Cape Town’s City Bowl ticks more boxes than any other downtown residential area in the country

As the only South African city with a thriving CBD, Cape Town’s adjacent City Bowl offers the perfect synergy of urban accessibility and suburban lifestyle, which makes it especially appealing to millennials (under 35s) who accounted for 42% and 25% of recent buyers in Vredehoek and Gardens respectively.

Costa Psomas of Lew Geffen Sotheby’s International Realty’s City Bowl office says: “It’s common knowledge that this generation typically seeks convenience, preferring to live close to their places of work with a choice of easily accessible leisure and entertainment amenities on their doorsteps.

“However, they have surprisingly traditional values when it comes to raising families which is why the City Bowl perfectly caters to all their needs. The bustling city centre is within walking distance of most areas, yet they have retained their tranquil suburban ambience with tree-lined streets and an array of family-friendly amenities, from secure parks and play areas to child-friendly family restaurants.”

He says that analysis of Lightstone data clearly reflects the changing demographics in the City Bowl, with 53% of recent sellers in Vredehoek being in the 50 plus age group while 58% of recent buyers were aged between 18 and 49. In Tamboerskloof, 56% of sellers were older than 50 while 56% of recent buyers were younger than 49 and in Gardens 53% of the seller during the last year were in the 50 plus age group and 61% of recent investors were aged between 18 and 49.

He adds that another attraction is that the City Bowl still offers buyers a wide range of property options.

“In the growing sectional title sector, choices range from studio flats to spacious renovated apartments in older blocks and modern upmarket penthouses at the upper end of the market.

“But, despite the rampant densification, around 30% of the properties in Gardens, Vredehoek and Tamboerskloof are still freestanding and options include cosy Victorian cottages, traditional family homes and large contemporary houses on sizeable grounds.”

Lew Geffen, chairman of Lew Geffen Sotheby’s International Realty, says: “It’s true that the City Bowl’s emergence as one of the city’s most resilient markets has driven prices higher in recent years, placing the area further out of the reach of first time buyers and young families, but there is still value to be found if investors have patience and time.”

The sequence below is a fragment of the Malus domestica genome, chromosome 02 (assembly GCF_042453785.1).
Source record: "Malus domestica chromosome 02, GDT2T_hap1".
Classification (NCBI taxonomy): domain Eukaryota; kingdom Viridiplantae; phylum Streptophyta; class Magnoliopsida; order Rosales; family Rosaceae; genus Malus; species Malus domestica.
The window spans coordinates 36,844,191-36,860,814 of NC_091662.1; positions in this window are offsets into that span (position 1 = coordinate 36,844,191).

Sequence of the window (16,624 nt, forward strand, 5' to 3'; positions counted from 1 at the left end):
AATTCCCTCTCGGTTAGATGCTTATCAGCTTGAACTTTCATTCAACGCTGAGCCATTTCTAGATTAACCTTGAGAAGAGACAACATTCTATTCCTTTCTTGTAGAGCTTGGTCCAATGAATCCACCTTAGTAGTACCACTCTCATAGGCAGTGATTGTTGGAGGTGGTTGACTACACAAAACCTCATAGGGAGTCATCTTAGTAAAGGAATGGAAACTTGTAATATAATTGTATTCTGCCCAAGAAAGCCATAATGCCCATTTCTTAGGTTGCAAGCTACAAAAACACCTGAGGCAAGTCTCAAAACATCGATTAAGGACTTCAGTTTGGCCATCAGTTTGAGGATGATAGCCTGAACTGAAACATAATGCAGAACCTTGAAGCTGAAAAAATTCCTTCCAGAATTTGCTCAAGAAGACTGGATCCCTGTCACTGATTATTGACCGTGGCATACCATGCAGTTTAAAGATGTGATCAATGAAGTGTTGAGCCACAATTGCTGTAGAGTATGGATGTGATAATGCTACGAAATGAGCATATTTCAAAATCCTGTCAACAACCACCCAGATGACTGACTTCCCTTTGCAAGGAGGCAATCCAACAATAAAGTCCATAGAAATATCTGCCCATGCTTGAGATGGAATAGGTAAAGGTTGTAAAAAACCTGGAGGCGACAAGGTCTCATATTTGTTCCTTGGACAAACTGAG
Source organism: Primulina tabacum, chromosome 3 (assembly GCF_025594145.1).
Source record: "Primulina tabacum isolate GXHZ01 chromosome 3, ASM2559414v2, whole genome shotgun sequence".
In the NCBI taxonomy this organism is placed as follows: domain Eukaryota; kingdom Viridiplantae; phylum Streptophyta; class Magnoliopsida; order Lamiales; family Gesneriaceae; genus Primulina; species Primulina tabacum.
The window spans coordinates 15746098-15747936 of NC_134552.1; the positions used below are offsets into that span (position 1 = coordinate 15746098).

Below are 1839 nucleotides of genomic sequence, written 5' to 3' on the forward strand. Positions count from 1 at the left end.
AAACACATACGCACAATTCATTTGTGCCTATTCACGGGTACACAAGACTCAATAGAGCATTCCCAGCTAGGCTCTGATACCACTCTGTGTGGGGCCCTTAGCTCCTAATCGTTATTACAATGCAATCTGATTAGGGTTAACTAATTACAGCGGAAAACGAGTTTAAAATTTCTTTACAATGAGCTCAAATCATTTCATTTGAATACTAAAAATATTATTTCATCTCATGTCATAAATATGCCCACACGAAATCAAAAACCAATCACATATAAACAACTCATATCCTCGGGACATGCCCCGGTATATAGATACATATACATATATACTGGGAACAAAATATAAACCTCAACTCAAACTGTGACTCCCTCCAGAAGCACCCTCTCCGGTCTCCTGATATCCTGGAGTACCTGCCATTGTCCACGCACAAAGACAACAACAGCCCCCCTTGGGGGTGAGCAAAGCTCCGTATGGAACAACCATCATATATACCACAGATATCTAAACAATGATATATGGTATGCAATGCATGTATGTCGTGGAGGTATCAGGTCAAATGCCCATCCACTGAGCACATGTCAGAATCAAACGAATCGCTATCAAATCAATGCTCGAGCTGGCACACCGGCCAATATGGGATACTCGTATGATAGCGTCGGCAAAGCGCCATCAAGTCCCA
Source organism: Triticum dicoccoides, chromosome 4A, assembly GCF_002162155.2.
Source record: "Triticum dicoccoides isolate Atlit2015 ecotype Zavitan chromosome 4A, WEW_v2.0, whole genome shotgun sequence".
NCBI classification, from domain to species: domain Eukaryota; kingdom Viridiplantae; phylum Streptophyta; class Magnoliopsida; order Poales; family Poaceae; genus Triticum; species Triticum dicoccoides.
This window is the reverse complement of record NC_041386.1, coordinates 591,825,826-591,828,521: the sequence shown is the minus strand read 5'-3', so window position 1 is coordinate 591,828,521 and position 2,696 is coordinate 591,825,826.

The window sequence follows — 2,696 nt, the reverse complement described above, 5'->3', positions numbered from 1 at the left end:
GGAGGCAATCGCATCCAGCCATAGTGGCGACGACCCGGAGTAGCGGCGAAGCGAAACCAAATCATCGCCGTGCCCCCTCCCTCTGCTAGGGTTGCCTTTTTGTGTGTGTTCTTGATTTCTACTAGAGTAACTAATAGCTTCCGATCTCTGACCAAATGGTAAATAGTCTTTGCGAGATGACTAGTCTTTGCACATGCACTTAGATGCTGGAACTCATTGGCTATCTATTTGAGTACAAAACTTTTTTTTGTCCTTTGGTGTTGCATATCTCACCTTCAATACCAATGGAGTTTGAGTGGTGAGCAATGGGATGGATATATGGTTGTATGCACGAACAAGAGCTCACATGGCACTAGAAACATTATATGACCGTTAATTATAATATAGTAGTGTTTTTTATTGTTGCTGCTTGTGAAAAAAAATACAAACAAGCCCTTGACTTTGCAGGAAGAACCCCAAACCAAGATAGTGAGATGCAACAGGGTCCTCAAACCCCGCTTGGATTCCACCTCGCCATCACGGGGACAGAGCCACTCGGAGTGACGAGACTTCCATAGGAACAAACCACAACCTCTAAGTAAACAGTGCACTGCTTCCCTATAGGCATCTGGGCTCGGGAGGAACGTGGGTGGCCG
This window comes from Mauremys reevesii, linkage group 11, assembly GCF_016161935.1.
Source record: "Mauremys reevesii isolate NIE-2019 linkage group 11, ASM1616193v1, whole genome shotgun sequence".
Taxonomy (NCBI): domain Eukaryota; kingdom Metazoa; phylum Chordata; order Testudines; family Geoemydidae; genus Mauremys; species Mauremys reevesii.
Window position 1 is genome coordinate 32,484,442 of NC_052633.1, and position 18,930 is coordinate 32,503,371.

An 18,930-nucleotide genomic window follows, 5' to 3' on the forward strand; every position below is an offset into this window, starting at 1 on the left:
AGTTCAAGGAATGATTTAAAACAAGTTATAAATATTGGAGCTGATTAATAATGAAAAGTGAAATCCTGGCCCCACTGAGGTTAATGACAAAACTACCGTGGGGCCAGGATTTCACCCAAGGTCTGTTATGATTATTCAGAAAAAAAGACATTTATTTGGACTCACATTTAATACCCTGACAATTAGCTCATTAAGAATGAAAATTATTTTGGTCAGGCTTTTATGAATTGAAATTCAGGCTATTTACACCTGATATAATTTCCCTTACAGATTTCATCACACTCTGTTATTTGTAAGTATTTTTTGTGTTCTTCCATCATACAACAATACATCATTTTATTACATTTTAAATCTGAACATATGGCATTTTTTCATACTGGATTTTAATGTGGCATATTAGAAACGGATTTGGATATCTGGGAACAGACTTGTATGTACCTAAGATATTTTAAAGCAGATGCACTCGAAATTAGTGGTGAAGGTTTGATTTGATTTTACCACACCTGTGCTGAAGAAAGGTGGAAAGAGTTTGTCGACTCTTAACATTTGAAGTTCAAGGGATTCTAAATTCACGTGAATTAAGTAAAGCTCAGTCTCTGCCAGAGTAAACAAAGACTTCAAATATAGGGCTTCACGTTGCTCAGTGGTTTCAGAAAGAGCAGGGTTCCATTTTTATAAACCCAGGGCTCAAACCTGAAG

Citing Lightstone data, Geffen says that although the average house price in Vredehoek for the last year ending September 30 was R6.2 million, there were also three sales in the R1.5m to R3m price band which averaged R2.19m and in Gardens three of the 42 houses sold changed hands at an average sale price of R2.6m.

“During the same period, there were also numerous apartment sold at very accessible prices. In Vredehoek, 20 of the 114 sectional title transactions fell in the R800 00 to R1.5m price band and averaged R1.2 and in Gardens 12 of 139 flats sold realised a similar average sale price.”

Psomas says that the City Bowl’s multiple draw cards are also attracting a growing number of investment buyers looking to capitalise on the strong short- and long-term rental market, especially in Vredehoek and Devils Peak which have been very resilient to the market shifts with rental returns and investment yields remaining high.

And, although agents in most Cape Town suburbs are reporting a dip semigrant enquiries this year, Psomas says that upcountry interest in the City Bowl’s sales and rental markets is still very active, especially in Vredehoek where there have been many new developments.

Geffen concludes: “Although there has been a slight dip in the overall number sales this year, property values have remained stable, especially in the lower to mid-markets, while the most sought-after pockets have continued to achieve very solid growth.